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Goose in Ancient Egyptian Painting May Depict Extinct Species

Wednesday, February 24, 2021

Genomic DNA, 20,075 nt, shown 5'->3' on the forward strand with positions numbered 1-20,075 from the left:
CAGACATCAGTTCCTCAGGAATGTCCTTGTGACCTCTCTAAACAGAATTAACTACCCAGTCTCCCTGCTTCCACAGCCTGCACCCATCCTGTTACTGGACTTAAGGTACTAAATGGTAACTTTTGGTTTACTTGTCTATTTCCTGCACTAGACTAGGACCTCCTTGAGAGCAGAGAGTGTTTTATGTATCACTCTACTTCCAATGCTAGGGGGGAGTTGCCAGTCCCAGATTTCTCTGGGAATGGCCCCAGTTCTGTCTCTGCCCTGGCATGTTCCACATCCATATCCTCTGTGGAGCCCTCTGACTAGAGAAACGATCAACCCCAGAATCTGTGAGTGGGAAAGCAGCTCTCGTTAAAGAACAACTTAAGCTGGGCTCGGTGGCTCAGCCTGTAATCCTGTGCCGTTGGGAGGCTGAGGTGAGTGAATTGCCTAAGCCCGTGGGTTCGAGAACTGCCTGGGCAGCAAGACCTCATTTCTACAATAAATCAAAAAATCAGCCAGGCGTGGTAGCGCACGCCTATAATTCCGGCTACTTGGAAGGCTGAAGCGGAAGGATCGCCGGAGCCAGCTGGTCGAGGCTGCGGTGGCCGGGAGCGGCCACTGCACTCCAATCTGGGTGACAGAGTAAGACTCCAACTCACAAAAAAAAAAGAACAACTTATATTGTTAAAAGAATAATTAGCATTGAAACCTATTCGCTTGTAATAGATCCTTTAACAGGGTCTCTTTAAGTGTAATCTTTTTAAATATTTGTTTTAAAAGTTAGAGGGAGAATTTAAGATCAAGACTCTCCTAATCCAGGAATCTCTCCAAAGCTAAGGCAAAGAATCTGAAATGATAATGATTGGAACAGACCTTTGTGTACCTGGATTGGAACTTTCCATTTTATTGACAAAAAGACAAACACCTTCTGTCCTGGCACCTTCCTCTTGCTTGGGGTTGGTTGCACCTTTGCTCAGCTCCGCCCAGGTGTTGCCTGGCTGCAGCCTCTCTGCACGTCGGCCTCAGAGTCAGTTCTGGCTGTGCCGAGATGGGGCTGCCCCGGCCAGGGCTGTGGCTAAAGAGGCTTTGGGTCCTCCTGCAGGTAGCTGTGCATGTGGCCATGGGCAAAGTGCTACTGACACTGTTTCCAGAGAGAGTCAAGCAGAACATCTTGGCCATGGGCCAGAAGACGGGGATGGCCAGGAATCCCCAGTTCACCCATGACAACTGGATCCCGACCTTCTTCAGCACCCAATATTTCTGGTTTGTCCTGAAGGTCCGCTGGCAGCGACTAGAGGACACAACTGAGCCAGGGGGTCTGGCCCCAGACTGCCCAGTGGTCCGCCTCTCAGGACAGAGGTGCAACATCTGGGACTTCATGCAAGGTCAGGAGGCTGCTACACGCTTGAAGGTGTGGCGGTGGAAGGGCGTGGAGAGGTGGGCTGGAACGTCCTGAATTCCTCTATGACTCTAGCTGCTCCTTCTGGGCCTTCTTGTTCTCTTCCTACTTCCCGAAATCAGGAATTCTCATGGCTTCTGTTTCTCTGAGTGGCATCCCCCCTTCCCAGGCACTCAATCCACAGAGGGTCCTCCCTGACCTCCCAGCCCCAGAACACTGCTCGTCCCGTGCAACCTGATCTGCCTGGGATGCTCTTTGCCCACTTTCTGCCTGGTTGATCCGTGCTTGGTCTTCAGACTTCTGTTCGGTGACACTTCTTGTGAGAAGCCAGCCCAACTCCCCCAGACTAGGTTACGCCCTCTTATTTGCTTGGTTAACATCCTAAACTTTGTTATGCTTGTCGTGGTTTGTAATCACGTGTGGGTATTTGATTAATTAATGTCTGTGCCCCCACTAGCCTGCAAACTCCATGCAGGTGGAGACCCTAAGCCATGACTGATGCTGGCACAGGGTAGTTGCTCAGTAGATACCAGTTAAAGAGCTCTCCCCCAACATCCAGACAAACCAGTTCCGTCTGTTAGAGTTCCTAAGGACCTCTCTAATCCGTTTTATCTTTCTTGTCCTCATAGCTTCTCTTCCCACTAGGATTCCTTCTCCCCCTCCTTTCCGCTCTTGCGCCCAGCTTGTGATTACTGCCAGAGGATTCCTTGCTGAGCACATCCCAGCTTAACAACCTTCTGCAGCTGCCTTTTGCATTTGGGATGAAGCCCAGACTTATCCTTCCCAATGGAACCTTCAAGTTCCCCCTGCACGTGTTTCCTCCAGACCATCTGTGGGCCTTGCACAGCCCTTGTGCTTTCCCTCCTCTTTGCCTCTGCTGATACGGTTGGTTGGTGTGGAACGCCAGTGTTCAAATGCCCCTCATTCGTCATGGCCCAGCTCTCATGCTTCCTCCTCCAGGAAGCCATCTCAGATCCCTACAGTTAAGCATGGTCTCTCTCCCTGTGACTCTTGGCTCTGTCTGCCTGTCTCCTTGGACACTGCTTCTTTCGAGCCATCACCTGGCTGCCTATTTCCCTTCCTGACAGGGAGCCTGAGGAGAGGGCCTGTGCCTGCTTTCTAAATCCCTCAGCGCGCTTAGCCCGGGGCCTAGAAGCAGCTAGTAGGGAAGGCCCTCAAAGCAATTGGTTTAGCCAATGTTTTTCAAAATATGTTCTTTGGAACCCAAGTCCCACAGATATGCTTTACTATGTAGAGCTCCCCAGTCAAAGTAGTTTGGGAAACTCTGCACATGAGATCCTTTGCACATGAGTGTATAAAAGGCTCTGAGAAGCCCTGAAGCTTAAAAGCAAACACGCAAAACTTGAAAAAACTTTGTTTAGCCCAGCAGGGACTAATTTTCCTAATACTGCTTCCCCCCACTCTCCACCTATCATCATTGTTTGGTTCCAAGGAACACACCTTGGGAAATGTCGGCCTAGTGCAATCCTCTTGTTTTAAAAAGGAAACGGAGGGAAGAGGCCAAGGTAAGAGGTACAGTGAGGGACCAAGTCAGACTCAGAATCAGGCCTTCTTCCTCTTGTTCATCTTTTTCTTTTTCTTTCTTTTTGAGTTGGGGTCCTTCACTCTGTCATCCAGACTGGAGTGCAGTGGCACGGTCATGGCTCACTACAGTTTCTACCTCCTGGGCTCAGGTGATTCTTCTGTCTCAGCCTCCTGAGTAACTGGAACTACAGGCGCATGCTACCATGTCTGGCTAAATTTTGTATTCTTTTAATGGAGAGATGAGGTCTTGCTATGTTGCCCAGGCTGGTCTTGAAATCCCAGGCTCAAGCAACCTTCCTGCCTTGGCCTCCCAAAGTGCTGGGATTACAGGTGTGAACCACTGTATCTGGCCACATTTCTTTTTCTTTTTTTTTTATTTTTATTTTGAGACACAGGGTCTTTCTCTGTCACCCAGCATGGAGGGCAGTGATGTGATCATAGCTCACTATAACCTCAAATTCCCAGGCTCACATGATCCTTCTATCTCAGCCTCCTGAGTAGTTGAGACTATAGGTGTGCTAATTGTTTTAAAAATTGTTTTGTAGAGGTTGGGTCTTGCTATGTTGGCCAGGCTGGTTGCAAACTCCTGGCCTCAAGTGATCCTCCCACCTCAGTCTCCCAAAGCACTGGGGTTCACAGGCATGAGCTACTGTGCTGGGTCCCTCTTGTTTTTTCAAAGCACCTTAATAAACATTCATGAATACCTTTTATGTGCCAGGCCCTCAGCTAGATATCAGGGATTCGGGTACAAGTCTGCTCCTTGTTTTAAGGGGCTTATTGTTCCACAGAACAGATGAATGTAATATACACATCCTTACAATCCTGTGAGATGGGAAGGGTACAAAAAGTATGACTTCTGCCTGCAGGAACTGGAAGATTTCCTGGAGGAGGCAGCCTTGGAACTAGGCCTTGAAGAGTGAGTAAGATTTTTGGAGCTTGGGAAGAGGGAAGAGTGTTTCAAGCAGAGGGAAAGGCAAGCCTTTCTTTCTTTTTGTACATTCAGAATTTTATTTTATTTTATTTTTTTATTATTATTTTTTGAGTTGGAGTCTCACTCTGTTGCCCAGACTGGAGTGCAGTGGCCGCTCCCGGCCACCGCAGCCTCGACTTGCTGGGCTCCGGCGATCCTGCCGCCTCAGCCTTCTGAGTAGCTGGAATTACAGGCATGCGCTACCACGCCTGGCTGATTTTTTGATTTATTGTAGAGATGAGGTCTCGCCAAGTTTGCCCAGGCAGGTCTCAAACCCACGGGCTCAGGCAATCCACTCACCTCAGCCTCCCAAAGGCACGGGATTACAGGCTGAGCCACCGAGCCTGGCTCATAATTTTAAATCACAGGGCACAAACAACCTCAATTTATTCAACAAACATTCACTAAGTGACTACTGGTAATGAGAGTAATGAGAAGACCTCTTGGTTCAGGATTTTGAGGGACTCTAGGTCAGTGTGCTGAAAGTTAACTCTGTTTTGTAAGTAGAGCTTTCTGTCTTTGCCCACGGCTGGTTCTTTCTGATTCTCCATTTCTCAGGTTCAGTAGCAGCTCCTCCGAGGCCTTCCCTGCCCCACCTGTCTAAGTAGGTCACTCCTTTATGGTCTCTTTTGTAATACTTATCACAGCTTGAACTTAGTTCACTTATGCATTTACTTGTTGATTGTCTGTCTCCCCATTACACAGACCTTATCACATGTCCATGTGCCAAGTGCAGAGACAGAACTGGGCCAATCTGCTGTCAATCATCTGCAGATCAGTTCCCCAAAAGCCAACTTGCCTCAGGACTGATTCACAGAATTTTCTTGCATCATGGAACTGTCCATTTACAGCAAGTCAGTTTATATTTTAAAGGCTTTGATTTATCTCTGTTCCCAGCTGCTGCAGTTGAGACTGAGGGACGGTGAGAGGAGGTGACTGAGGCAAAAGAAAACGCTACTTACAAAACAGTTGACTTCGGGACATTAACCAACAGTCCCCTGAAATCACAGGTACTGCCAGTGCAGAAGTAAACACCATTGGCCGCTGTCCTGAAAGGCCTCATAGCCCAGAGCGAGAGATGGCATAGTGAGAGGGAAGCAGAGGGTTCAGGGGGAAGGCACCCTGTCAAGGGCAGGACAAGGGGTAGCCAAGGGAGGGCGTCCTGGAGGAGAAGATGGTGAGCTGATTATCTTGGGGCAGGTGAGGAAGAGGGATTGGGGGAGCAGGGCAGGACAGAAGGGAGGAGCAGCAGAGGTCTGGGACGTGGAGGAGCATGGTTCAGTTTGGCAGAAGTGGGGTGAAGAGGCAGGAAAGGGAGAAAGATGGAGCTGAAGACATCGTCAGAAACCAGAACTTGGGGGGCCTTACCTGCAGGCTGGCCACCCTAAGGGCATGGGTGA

Egypt Geese PaintingBRISBANE, AUSTRALIA—According to a statement released by the University of Queensland, paleontologist Anthony Romilio suggests that the red-breasted goose painted some 4,600 years ago on the wall of the tomb of Nefermaat and Itet in Meidum, Egypt, could represent an unknown species. Romilio points out that the artwork at the site that depicts other animals is extremely realistic, and while the goose in question resembles the modern red-breasted goose known as Branta ruficollis, no Branta ruficollis remains have been recovered at an Egyptian archaeological site. Romilio thinks the goose species depicted in the ancient painting may have gone extinct. The bones of a bird similar to Branta ruficollis have been unearthed on the island of Crete, he pointed out. “Art provides cultural insight, but also a valuable, graphical record of animals unknown today,” Romilio said. Some of those animals include the aurochs, and species of gazelle, antelope, oryx, and donkey. To read about identification of langur monkeys in an ancient painting from the Greek island of Thera, go to "A Barrel of Bronze Age Monkeys."

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